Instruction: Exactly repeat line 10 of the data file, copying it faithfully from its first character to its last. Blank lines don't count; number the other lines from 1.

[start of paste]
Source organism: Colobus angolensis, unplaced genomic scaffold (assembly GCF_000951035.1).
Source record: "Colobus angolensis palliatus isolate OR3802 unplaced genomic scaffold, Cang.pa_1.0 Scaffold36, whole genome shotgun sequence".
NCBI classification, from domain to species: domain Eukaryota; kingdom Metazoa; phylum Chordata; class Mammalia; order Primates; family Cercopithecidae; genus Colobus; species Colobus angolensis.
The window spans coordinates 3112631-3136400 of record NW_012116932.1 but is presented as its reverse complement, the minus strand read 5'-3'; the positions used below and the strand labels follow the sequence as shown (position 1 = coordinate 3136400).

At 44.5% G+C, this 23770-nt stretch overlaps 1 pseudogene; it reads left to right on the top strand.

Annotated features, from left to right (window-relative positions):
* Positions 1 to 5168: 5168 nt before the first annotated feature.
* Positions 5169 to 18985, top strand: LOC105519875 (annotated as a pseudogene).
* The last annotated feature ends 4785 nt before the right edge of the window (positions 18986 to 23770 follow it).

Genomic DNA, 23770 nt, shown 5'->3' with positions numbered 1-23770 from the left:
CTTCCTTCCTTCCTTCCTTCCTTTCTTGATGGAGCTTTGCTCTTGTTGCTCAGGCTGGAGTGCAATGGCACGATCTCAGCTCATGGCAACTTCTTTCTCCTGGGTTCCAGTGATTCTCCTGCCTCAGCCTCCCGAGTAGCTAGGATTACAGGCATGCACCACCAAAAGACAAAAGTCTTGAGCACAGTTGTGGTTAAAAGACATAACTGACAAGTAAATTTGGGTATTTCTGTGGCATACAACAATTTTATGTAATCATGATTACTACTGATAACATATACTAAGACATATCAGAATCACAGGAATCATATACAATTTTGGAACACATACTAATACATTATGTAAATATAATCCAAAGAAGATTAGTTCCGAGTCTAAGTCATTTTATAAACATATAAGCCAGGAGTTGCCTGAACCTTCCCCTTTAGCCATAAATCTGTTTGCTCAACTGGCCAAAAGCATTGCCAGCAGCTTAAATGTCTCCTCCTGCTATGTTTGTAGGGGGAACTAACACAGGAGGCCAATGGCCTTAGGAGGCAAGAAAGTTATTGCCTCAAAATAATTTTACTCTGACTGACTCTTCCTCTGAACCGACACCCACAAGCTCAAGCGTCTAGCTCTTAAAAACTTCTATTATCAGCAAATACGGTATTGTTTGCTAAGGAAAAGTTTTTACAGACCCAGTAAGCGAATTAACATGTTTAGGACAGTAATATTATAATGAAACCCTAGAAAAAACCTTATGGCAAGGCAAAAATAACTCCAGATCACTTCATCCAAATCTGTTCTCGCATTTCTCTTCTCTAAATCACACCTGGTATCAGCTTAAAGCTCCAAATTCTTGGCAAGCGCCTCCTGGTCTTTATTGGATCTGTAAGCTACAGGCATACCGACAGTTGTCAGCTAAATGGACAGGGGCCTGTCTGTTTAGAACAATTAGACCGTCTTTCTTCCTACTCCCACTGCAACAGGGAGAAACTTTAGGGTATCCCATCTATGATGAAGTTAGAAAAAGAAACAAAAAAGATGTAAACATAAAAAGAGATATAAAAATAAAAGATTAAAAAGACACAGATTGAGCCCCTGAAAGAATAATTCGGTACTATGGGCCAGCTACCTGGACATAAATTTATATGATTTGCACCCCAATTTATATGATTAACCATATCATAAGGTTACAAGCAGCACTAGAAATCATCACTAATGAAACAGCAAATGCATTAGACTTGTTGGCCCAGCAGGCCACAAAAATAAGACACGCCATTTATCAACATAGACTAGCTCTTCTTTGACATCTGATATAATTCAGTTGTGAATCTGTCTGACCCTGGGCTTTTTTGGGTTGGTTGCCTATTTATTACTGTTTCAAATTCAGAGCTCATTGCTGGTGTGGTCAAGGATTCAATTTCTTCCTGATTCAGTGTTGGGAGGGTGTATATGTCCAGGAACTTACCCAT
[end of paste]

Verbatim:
Genomic DNA, 23770 nt, shown 5'->3' with positions numbered 1-23770 from the left: